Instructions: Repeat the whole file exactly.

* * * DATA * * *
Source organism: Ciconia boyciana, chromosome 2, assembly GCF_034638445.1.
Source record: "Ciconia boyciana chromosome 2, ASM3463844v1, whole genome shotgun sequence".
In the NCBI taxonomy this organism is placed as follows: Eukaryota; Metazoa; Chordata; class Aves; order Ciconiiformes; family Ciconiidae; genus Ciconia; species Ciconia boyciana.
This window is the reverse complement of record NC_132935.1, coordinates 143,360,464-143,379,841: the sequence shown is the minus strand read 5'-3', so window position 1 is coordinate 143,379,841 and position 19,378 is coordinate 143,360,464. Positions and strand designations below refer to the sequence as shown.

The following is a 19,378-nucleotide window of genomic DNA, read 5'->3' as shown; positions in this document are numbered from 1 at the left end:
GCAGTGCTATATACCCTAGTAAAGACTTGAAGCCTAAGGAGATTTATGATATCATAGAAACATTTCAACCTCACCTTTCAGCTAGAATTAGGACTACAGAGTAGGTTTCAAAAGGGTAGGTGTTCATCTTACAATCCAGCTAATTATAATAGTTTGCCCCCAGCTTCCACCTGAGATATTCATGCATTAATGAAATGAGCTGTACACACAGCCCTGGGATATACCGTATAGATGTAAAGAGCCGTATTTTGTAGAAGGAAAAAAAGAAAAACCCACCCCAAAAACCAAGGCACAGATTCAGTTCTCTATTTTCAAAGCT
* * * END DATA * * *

Source organism: Ciconia boyciana, chromosome 2, assembly GCF_034638445.1.
Source record: "Ciconia boyciana chromosome 2, ASM3463844v1, whole genome shotgun sequence".
In the NCBI taxonomy this organism is placed as follows: Eukaryota; Metazoa; Chordata; class Aves; order Ciconiiformes; family Ciconiidae; genus Ciconia; species Ciconia boyciana.
This window is the reverse complement of record NC_132935.1, coordinates 143,360,464-143,379,841: the sequence shown is the minus strand read 5'-3', so window position 1 is coordinate 143,379,841 and position 19,378 is coordinate 143,360,464. Positions and strand designations below refer to the sequence as shown.

The following is a 19,378-nucleotide window of genomic DNA, read 5'->3' as shown; positions in this document are numbered from 1 at the left end:
GCAGTGCTATATACCCTAGTAAAGACTTGAAGCCTAAGGAGATTTATGATATCATAGAAACATTTCAACCTCACCTTTCAGCTAGAATTAGGACTACAGAGTAGGTTTCAAAAGGGTAGGTGTTCATCTTACAATCCAGCTAATTATAATAGTTTGCCCCCAGCTTCCACCTGAGATATTCATGCATTAATGAAATGAGCTGTACACACAGCCCTGGGATATACCGTATAGATGTAAAGAGCCGTATTTTGTAGAAGGAAAAAAAGAAAAACCCACCCCAAAAACCAAGGCACAGATTCAGTTCTCTATTTTCAAAGCT